Warren Appointed Adviser for Consumer Agency

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President Obama announced today that Elizabeth Warren, a Harvard professor and head of the TARP oversight committee, will be appointed to a special advisory role and tasked with building up the consumer protection agency.

“[Treasury] Secretary Geithner and I both agree that Elizabeth is the best person to stand this agency up,” Obama said in a press conference.

Warren will serve as an assistant to the President and a special adviser to the Secretary of the Treasury. In this role, she will still oversee the creation of the agency, though it leaves open the possibility that someone else may be appointed the agency’s head.

The President referred to Warren as the "architect" of the new consumer agency and said that in her new position, "she will have direct access to me and Secretary Geithner."

There were rumors earlier in the week that Obama would appoint Warren to be the agency’s interim leader, in order to avoid a potentially divisive Senate vote, with the possibility of making her the agency’s permanent head down the road.

According to Rep. Barney Frank (D-Mass.), one of Warren’s most outspoken supporters, Warren did not want to be nominated to a permanent role leading the agency, so this arrangement may have been as much about her desires as political pressure.

The president’s announcement this afternoon was merely a formality. Warren had already put an end to weeks of speculation with an official announcement earlier in the day.

“The President asked me, and I enthusiastically agreed,” Warren wrote on the White House website.  “The President and I are committed to the same vision on CFPB, and I am confident that I will have the tools I need to get the job done.”

While Warren did not lay out any specifics for what she hopes to accomplish in her new role, she did lay out a broad goal for the new consumer agency.

“The new consumer bureau is based on a pretty simple idea:  People ought to be able to read their credit card and mortgage contracts and know the deal,” she wrote. “[I]f the playing field is level and families can see what’s going on, they will have better tools to make better choices.”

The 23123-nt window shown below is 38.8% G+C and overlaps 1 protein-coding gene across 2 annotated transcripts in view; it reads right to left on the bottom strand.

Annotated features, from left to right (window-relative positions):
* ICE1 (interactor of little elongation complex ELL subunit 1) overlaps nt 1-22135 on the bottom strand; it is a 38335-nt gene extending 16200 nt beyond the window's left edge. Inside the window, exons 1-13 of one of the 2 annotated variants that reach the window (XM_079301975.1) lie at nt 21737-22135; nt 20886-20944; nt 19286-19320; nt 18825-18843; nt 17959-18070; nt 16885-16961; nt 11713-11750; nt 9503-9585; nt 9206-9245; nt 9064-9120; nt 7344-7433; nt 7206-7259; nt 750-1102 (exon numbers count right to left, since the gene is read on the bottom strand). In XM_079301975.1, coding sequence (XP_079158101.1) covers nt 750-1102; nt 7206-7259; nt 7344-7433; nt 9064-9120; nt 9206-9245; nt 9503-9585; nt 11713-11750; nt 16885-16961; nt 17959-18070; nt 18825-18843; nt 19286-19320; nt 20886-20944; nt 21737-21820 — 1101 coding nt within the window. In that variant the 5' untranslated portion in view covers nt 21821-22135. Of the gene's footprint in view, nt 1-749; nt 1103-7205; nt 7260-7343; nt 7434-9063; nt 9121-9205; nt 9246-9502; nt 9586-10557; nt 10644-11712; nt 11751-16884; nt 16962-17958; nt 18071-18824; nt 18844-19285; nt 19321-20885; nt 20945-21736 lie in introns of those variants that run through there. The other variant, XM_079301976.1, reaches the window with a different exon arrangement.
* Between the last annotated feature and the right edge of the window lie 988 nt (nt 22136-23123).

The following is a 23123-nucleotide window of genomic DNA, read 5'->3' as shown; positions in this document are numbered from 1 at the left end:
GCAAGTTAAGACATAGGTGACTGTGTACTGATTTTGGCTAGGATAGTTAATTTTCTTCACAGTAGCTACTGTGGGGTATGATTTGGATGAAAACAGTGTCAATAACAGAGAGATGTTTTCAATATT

Warren’s appointment has already generated mixed reviews.

“There is no better suited person to lead the bureau than Warren,” said Richard Trumka, president of the AFL-CIO, in a press release. “Her appointment ensures the Bureau will be a powerful and independent voice for consumers.”

On the other hand, the U.S. Chamber of Commerce has voiced its concern that President Obama appears to be taking a roundabout path toward putting Warren in charge of the bureau in order to bypass the Senate approval process.

"By not allowing Ms. Warren's nomination to be considered through the regular order of the full Senate confirmation process, the administration has circumvented one of the very few checks on a big new agency that already has been given an unprecedented concentration of regulatory powers," said David Hirschmann, the leader of the chamber's Center for Capital Markets Competitiveness, according to the New York Times. "This maneuver is an affront to the pledge of transparency and consumer protection that's purported to be the focus of this new agency."

For more information about Warren’s background and why she may be the best fit for this position, check out this MainStreet article.

—For a comprehensive credit report, visit the BankingMyWay.com Credit Center.

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